In-House 3D Printing Helps Crescent, Inc. Create New & Lightweight Virtual Reality Head-Mounted Display

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3D Systems has a deep connection to early 3D printing technology via inventor and founder Chuck Hull, and three decades later they are known as one of the most expansive 3D printer manufacturers and 3D solutions companies in the world. With all their accomplishments, the Rock Hill, SC-headquartered company finds plenty of time to highlight other companies and successes made possible through its many available 3D technologies.

Taking a look at Crescent Inc., we find that while they are using the 3D Systems ProJet MJP 2500 Plus 3D printer, introduced last spring, they specialize in image engineering and have created their own software and content. Specializing in motion capture, they even worked on Shin Godzilla, a ‘hit Japanese movie.’

“We used our motion capture techniques to capture, create and process the movements of Godzilla in full CG based on the movements of kyogen performer Mansai Nomura,” said Crescent software engineer Tatsuhiko Kobayashi.

Crescent motion capture technology

Their experience in motion capture allows then to mimic human patterns realistically for digital use. They have been dedicated to advancing this part of their work, and as an example, have created their own 3D printed, VR head-mounted display (HMD).

“Three years ago we incorporated a 3D printer into our operations to develop our own rigid motion trackers for CGI,” said Kobayashi. “By bringing 3D printing in-house we have now found new opportunities for development within VR and HMD.”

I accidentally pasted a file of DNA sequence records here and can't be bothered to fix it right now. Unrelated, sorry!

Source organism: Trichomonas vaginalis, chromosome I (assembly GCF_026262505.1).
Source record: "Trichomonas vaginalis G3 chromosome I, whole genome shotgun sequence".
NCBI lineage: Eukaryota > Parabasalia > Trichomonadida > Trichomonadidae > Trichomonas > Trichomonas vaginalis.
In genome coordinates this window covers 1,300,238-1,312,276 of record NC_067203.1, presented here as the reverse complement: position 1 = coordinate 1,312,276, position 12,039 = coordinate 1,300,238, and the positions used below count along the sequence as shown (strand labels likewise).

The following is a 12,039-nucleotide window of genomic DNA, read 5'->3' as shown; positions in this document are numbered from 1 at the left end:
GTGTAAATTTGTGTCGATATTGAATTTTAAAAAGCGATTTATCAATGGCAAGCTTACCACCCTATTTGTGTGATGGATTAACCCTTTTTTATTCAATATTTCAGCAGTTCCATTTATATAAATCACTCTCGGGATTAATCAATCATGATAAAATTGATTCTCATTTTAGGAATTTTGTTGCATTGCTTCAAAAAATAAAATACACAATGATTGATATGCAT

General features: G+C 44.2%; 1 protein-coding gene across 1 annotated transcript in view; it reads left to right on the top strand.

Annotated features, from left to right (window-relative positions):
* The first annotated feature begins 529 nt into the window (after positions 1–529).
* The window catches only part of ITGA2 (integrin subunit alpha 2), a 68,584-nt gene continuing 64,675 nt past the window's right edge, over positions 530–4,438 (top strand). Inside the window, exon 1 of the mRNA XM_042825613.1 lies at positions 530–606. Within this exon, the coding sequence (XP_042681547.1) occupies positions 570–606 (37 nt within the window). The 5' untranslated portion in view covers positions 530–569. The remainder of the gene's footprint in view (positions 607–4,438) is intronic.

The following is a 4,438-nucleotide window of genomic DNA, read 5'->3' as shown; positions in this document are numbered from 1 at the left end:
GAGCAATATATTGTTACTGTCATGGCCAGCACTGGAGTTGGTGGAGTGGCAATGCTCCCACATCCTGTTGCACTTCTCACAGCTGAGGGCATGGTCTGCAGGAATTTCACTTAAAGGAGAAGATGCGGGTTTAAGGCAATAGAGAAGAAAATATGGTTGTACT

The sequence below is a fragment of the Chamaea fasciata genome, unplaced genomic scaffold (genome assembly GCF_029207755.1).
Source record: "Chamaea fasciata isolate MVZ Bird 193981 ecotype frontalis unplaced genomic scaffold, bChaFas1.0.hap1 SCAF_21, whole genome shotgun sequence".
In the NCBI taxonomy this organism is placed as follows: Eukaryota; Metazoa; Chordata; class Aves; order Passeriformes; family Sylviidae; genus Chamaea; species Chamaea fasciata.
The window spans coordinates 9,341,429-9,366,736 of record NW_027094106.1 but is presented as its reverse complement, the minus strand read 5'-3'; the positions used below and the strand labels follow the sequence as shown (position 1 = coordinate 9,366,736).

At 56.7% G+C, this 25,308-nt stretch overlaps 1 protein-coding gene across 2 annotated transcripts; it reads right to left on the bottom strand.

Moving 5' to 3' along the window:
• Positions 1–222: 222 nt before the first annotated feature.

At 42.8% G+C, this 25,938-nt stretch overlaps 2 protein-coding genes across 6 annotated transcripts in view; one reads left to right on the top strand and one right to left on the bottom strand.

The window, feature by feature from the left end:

3D printing can offer so many benefits to a company like Crescent, allowing for self-sustainability in creation and manufacturing, speed and productivity, as well as greater affordability. The technology gave Crescent engineers the latitude they needed to take an already popular product and improve it further, making use of lightweight 3D printed materials—and thus solving one of their biggest problems.

“Since the beginning, people have wanted an HMD that was lighter and easier to handle. With the recent booming interest in the VR industry we started developing a next-generation model, HEWDD-2,” said Kobayashi.

“Our CEO Kotani helped us solve the weight issue with his insight that we didn’t need a mass production solution. His suggestion of a 3D printer reframed our approach and our capabilities.”

3D printed motion trackers

And although Kobayashi states that he foresees their company using the ProJet MJP 2500e Plus a great deal more in the future, this was not their first experience with 3D Systems hardware.

In the past, they also worked with 3D Systems in creating custom motion trackers, citing detail and precision as big factors in why they wanted to use their printers again. According to Kobayashi, the ProJet MJP 2500 Plus gave them ‘more than enough’ precision, along with the benefit of wax supports and the MJP EasyClean system.

With the ProJet MJP 2500 Plus, Crescent also saw completion of threaded screw holes and screw clamps—and little post-processing time as the wax supports melted away. Discuss in the Crescent forum at 3DPB.com.

[Source/Images: 3D Systems]

 

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